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Abbey Healthcare Seeks Deal With Six Companies : Negotiations: The Costa Mesa company, which tried unsuccessfully in March to buy a competitor, aspires to become a leader in in-home services.

July 24, 1993|JAMES M. GOMEZ | TIMES STAFF WRITER

COSTA MESA — Abbey Healthcare Group Inc., which earlier this year lost a bid to take over a New England competitor, said Friday that it is negotiating with six other companies in an effort to establish itself as the nation's leading home health care company.

"We are going to do what we said we would do," said chief executive Timothy M. Aitken at Abbey's annual meeting. "That is, to build a business that is complementary to the changes that are taking place in health care."

Aitken said he will not identify any of the companies with which Abbey is negotiating until they "sign on the bottom line." But he said that the Costa Mesa company could secure a deal before year's end.

The announcement, however, did nothing to calm the jittery nerves of investors, who remain unsure about the future of many health care companies as long as the Clinton Administration is still pondering how to reform the nation's health care system.

Abbey, which on Thursday announced record second-quarter earnings, lost about 5% of its value on the NASDAQ market Friday, closing at $19.875 a share, down $1.25.

In March, Abbey tried unsuccessfully to buy Boston-based Lifetime Corp. At the time, Abbey officials said the acquisition would create a company offering "one-stop shopping" for services ranging from respiratory therapy to home nursing.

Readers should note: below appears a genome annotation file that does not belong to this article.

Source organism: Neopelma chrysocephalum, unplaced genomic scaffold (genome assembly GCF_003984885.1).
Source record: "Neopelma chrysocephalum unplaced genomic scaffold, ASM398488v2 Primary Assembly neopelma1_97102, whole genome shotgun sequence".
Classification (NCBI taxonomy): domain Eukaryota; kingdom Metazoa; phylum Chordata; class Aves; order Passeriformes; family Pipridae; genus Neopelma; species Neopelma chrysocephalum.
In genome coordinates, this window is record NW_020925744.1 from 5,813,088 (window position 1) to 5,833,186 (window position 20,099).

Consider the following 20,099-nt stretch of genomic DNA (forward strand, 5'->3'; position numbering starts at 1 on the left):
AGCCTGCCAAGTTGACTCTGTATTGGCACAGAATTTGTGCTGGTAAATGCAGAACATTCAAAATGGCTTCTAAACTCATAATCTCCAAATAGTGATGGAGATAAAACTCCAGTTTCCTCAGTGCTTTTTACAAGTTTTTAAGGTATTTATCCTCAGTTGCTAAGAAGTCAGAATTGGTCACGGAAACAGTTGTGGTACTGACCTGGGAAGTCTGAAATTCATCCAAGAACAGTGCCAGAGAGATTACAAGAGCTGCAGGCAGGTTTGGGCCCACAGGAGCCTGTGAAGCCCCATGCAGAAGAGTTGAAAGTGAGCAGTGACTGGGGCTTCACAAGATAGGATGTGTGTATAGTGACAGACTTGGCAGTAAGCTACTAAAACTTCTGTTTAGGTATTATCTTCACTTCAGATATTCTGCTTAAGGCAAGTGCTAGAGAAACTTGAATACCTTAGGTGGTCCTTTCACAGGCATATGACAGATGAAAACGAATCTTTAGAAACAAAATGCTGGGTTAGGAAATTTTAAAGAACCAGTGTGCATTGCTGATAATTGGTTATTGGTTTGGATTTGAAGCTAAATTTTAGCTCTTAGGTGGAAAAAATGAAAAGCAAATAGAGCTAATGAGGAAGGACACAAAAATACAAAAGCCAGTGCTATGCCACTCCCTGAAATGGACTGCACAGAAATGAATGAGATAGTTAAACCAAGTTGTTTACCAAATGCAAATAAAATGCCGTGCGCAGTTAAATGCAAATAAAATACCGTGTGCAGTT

Abbey, with 1993 revenue of $248 million, specializes in providing home medical equipment and services for respiratory and rehabilitation therapy. What it lacks is a nursing staff to treat bedridden patients at home. The company had hoped to add nursing services by taking over Lifetime.

That is still Abbey's strategy, Aitken said Friday. "We will get into the nursing business in a very short time."

The company also announced that it will continue to pursue contracts with managed-care companies, such as health maintenance organizations and preferred provider organizations.

As the federal government struggles to put together a health care reform package that centers on managed care and price controls, Abbey officials said, the company would be best positioned for the future if it links up with more managed-care providers.

Experts say the home health care industry stands to be a major component of managed care because it helps patients avoid expensive hospital stays.

"There's nothing being said in Washington to tell us that home health care is going to slow down," said Steven T. Plochocki, Abbey's vice president of marketing and sales.

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